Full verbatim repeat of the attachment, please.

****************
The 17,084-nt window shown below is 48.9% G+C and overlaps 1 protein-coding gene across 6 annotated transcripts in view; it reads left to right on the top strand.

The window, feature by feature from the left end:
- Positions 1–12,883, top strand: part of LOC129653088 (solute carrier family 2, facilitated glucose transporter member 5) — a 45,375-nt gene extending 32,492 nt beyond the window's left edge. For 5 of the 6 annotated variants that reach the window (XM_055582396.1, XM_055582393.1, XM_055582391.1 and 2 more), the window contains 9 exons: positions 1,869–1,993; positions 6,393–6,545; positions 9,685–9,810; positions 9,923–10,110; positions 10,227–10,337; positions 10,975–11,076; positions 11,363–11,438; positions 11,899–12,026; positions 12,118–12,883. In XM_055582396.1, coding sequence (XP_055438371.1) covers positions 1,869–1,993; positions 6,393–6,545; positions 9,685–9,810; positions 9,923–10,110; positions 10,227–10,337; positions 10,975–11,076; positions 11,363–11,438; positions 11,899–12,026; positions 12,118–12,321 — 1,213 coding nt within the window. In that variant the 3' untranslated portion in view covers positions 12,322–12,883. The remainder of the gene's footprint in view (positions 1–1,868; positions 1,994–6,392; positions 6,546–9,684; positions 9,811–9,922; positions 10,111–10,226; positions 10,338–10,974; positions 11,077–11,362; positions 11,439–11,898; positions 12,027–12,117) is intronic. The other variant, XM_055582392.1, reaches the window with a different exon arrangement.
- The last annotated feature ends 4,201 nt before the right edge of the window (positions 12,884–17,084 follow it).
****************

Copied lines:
The 17,084-nt window shown below is 48.9% G+C and overlaps 1 protein-coding gene across 6 annotated transcripts in view; it reads left to right on the top strand.

The window, feature by feature from the left end:
- Positions 1–12,883, top strand: part of LOC129653088 (solute carrier family 2, facilitated glucose transporter member 5) — a 45,375-nt gene extending 32,492 nt beyond the window's left edge. For 5 of the 6 annotated variants that reach the window (XM_055582396.1, XM_055582393.1, XM_055582391.1 and 2 more), the window contains 9 exons: positions 1,869–1,993; positions 6,393–6,545; positions 9,685–9,810; positions 9,923–10,110; positions 10,227–10,337; positions 10,975–11,076; positions 11,363–11,438; positions 11,899–12,026; positions 12,118–12,883. In XM_055582396.1, coding sequence (XP_055438371.1) covers positions 1,869–1,993; positions 6,393–6,545; positions 9,685–9,810; positions 9,923–10,110; positions 10,227–10,337; positions 10,975–11,076; positions 11,363–11,438; positions 11,899–12,026; positions 12,118–12,321 — 1,213 coding nt within the window. In that variant the 3' untranslated portion in view covers positions 12,322–12,883. The remainder of the gene's footprint in view (positions 1–1,868; positions 1,994–6,392; positions 6,546–9,684; positions 9,811–9,922; positions 10,111–10,226; positions 10,338–10,974; positions 11,077–11,362; positions 11,439–11,898; positions 12,027–12,117) is intronic. The other variant, XM_055582392.1, reaches the window with a different exon arrangement.
- The last annotated feature ends 4,201 nt before the right edge of the window (positions 12,884–17,084 follow it).